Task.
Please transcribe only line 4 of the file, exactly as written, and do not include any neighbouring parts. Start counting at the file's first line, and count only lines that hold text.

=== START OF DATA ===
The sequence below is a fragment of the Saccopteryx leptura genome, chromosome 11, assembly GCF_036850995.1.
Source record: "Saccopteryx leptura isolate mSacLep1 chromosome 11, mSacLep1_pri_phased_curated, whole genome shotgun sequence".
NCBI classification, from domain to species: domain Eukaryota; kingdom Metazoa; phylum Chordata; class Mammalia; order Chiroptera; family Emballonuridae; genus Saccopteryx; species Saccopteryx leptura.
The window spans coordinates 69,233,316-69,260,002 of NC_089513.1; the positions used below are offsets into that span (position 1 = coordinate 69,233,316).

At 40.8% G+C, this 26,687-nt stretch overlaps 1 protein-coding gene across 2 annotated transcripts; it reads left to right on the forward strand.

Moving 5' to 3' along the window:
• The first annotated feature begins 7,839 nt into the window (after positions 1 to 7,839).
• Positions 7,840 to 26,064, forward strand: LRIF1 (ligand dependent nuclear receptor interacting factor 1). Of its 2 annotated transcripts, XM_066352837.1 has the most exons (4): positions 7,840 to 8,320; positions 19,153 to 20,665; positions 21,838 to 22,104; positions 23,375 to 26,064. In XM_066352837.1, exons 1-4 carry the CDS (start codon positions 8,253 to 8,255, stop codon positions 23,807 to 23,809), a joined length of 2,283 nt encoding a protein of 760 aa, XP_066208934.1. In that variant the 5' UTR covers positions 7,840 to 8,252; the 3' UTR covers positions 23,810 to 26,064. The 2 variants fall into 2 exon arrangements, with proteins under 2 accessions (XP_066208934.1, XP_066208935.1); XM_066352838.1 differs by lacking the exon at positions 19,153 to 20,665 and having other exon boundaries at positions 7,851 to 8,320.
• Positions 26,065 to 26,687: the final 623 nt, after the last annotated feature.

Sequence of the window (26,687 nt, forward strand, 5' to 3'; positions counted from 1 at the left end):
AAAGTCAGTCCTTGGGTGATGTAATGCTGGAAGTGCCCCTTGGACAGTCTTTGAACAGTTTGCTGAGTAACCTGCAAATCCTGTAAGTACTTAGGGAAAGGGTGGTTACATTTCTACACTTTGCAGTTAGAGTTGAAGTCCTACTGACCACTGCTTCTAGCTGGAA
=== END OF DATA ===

The window spans coordinates 69,233,316-69,260,002 of NC_089513.1; the positions used below are offsets into that span (position 1 = coordinate 69,233,316).